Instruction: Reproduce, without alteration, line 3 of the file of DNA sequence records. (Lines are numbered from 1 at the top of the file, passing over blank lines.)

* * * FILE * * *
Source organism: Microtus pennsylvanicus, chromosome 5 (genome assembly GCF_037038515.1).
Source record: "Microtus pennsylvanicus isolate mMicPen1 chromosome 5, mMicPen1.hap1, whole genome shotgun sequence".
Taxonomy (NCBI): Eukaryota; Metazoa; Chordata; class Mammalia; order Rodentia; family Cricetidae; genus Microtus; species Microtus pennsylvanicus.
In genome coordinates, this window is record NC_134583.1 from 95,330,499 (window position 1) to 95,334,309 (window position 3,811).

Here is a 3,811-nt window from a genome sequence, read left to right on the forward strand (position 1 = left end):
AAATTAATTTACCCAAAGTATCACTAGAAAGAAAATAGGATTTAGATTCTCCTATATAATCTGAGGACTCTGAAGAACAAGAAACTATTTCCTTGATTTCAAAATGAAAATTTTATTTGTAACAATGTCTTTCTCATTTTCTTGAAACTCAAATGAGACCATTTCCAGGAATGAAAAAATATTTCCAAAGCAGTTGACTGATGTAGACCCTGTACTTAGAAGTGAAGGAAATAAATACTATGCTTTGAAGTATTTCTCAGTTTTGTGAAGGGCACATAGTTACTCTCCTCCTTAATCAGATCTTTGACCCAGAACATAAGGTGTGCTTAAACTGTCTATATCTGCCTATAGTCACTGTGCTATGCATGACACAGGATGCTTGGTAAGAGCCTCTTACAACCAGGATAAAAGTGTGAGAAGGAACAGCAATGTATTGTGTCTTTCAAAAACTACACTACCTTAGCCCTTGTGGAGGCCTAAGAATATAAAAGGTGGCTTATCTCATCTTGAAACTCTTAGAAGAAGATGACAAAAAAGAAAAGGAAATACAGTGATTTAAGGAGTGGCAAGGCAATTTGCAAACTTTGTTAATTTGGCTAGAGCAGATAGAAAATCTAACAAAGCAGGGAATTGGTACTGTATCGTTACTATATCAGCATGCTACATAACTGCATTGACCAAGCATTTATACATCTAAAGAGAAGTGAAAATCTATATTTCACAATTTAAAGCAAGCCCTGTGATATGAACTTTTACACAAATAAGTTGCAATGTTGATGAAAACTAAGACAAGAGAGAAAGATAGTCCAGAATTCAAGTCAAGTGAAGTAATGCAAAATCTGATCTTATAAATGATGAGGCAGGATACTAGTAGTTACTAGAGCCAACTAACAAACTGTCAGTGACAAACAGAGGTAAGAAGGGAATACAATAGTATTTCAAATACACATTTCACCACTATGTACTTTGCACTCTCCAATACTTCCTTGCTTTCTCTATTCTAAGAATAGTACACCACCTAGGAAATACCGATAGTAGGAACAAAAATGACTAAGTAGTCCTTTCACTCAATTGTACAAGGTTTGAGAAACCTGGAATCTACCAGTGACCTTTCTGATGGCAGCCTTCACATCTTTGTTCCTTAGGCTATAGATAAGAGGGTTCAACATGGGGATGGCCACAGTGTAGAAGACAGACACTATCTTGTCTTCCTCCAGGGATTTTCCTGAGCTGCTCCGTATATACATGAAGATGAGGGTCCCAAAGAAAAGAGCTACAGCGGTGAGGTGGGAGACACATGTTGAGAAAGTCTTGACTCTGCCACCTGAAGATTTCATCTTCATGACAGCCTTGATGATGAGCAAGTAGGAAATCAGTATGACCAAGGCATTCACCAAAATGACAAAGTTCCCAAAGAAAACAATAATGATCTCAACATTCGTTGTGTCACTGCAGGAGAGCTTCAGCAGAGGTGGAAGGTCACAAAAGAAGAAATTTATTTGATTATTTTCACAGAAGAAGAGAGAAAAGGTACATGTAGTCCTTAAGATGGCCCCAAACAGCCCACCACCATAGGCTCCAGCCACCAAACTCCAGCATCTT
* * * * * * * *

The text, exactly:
Taxonomy (NCBI): Eukaryota; Metazoa; Chordata; class Mammalia; order Rodentia; family Cricetidae; genus Microtus; species Microtus pennsylvanicus.